After struggling to persuade parents to vaccinate teenage girls against human papillomavirus, health experts expected a frosty reception when labeling was expanded to include boys. Yet early data shows Merck's Gardasil is off to a good start.
Nonprofit PATH has come under attack this week after a parliamentary committee accused it of subterfuge in a human papillomavirus vaccine project that gave GlaxoSmithKline's Cervarix and Merck's Gardasil to girls in two Indian states.
The miss means Dendreon now expects to fail to achieve its modest goal of growing sales year-on-year.
The public health push to vaccinate both boys and girls against human papillomavirus has been hindered by a lack of studies showing that the jabs prevent forms of cancer other than cervical. Now data on throat cancer are emerging a week after an anal disease study.
Despite flunking a Phase III trial in December, Merck KGaA is still talking about its lung cancer vaccine. The company has decided to push on with another ongoing late-phase trial in Asia and is now weighing the options of starting a further study.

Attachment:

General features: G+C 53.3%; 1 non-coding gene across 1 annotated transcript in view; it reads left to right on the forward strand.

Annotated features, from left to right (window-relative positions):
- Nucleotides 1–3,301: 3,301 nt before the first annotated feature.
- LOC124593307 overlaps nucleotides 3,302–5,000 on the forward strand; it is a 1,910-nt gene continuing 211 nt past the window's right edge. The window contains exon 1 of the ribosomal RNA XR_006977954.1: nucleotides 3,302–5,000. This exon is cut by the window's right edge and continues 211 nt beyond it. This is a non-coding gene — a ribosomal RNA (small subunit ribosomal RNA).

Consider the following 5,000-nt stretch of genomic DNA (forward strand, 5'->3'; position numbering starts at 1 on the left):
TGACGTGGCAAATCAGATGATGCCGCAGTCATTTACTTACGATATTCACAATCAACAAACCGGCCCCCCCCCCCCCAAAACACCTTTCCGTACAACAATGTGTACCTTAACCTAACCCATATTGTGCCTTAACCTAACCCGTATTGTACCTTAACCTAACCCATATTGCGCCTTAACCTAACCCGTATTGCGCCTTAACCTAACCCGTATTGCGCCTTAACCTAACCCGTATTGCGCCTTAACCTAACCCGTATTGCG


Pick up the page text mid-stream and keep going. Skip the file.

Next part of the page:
The lung cancer vaccine race has brought together an unusual mix of players. Merck KGaA was in a good position, but its vaccine disappointed in Phase III, while GlaxoSmithKline could report data on its candidate this year. Then there is the Cuba-Argentina joint venture.
At the cancer conference ASCO, researchers reported weak Phase III results for a telomerase peptide vaccine, GV1001, in pancreatic cancer patients. Most other cancer vaccines presented at the conference are at earlier stages of development.
Cancer vaccines have so far generated more headlines than health benefits. Even some of the success stories, like Dendreon, have faltered once faced with trying to commercialize an oncology immunotherapy. Yet the vast potential means people continue to talk up the sector.
Social issues have held back uptake of GlaxoSmithKline and Merck human papillomavirus (HPV) vaccines in the U.S., but globally the problem is more fundamental--the shots cost too much. It is these low-income countries--where 85% of cervical cancer cases occur--that need the vaccines most though.
In a study trialed by the University of Pennsylvania, researchers have developed a vaccine using trial participants' own blood and tumor cells.